"Facebook ... removed 66 accounts, pages and apps linked to Russian firms that build facial recognition software for the Russian government," the N.Y. Times' Jack Nicas reports.
- Why it matters: "The case illustrates a new reality for Facebook. ... As Facebook is taking a closer look at its own products amid increasing scrutiny and public outcry, it is finding more examples of companies that have been exploiting its global social network for questionable ends."
Scraping, a rudimentary technique computer programmers use to pull information off a website, is difficult to detect and prevent.
- Scraping can pull any data that’s left public on a Facebook profile — and, theoretically, more private data about the user’s Facebook friends."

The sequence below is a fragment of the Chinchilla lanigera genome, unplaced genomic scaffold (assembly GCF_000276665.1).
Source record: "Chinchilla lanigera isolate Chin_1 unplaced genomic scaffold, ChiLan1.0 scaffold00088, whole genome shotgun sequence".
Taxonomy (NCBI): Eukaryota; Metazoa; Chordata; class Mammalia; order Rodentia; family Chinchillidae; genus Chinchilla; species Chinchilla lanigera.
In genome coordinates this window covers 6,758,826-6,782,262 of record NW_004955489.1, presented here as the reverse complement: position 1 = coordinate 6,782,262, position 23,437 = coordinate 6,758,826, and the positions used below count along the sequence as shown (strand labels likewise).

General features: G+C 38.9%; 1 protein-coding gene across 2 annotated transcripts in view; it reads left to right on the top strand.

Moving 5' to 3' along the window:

- "Artur Khachuyan, the 26-year-old chief executive of SocialDataHub and Fubutech [the companies Facebook removed], ... said Fubutech scraped data from the web, [including] Google search, ... to build a database of Russian citizens and their images that the government can use for facial recognition."
- "Government clients" may connect his software to closed-circuit cameras.
5. Dems' ambivalence on immigration
The great Robert Draper in tomorrow's N.Y. Times Magazine: "Today the Democratic Party is generally pro-immigration. And yet many of its elected officeholders remain deeply wary of saying so and especially conflicted about how to address the flaws in the country’s immigration system — or whether to address them at all."
- "Their reasoning may be as simple as this: Unlike Republican voters, who routinely punish their politicians for being insufficiently anti-immigrant, Democratic voters do not reward theirs for being forthrightly pro-immigrant."